In the third section of the book, Ruth shares a quick reference sheet of ways to talk with kids to write. She then ends each chapter with “Taking the First Steps” that help to try one thing. You can do more, but start with one. Then try another. She shares examples of conferences and kids’ struggling scenarios that you can relate to. The stories will stick with you and be a reference point for your teaching.  You will have a fresh, new approach. More importantly, your heart will be touched and “those kids” take on new meaning.

 

 

I celebrate the arrival of this book with you as you continue your journey of teaching children and as you embrace writing. And because this is Book Savors and I can’t resist, I leave you with a list of moves that make the writing in this book a powerful read for any teacher.

Savorings for Enticing Hard-to-Reach Writers:

  • QR codes for video mini-lessons
  • Step by Step questions for reflection on teaching
  • Charts of conferring teaching points
  • Stories that linger – make you ponder ‘those kids’
  • Hope – your part in the process of healing
  • Writing process moves
  • Writer’s notebook samples
  • Visuals for revising
  • Introduction and Conclusion to remind you that stories matter and we are important in helping the healing process.

Book Give Away

Thanks to Stenhouse Publishing for donating two books to be given away on each blog tour stop. Share your reflections below and enter to win by Nov. 27 at EST.

If you purchase Enticing Hard-to-Reach Writers before November 30th, you are eligible for a free registration to Enticing Writer’s Book Club.

Check out the previous book tour stops:


Turk and Runt

November 10, 2017

Image result for turk and runtI was perusing through my Thanksgiving books and came across Turk and Runt. The book is hilarious. Lots of play on words and voices. Lisa Wheeler did an incredible job of thinking like a turkey in pursuit. Just had to mention it. Click on this link for more mini-lesson ideas.

For a video of the book, click here.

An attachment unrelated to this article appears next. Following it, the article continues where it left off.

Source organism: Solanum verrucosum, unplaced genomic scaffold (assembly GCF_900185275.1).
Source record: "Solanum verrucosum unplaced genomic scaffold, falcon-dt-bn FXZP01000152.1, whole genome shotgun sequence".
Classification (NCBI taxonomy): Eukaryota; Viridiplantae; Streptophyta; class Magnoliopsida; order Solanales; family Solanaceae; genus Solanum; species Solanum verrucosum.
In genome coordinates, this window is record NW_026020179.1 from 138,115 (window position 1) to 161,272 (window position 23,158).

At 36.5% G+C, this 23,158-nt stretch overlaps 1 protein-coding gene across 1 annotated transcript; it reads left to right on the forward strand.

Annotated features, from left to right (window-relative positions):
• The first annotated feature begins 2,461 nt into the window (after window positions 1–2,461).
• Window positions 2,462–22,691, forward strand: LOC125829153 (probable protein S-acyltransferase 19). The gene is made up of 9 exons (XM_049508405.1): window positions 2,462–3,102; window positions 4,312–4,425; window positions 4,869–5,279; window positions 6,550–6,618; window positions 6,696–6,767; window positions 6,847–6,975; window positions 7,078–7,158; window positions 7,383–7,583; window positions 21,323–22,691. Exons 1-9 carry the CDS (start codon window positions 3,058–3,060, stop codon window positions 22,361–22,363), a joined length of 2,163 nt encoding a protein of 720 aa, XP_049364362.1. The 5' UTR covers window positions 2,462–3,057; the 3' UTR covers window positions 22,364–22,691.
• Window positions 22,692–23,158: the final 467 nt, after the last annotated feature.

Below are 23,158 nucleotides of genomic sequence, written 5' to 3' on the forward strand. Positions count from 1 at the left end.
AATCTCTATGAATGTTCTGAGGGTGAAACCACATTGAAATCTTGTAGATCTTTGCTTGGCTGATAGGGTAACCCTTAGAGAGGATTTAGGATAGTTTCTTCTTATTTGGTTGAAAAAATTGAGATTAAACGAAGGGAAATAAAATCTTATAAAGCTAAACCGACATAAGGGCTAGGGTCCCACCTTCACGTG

Do Unto Otters: A Book About Manners

October 9, 2017

Laurie Keller (author/illustrator) invites readers to remember the importance of manners. Based on the Golden Rule, the characters dialogue about what manners mean in Do Unto Otters: A Book About Manners. Mr. Rabbit wants his new neighbors, the Otters, to be Friendly, Polite with please and thank you, and excuse me. Of course, everyone should be Honest too. Kind, Considerate, Play Fair, Cooperate, Share all make their appearances as well.Do Unto Otters: Book About Manners | Main photo (Cover)

The reader gets swooped into an auditorium of play. Laurie Keller’s illustrations are whimsically rich setting the stage for deeper understanding. Words are embedded in the background to enhance the meaning of each manner. Off-side scenes are an additional reference to each manner shared.

Savorings for reading and writing for Do Unto Otters: A Book About Manners:

  • Great text to use for Voice Inflection and Reader’s Theater
  • Models character mental conflict – reader views the thinking bubbles
  • Use of the Colon
  • Ellipses – slows down character thinking – “How would I …  … like otters …  … to treat me?”
  • Asides – (hmmm… maybe not the treats)
  • Example of a Thank You Note
  • Magic of 3 – Series of examples for each manner is listed in 3 groups
  • Contractions – I’d, you’d, wouldn’t
  • Bantering between two characters
  • Reflection
  • Metacognition – thinking about his thinking
  • Word Pictures
  • Setting
  • Scenes / Exploding the Moment

PES Life-line book (November)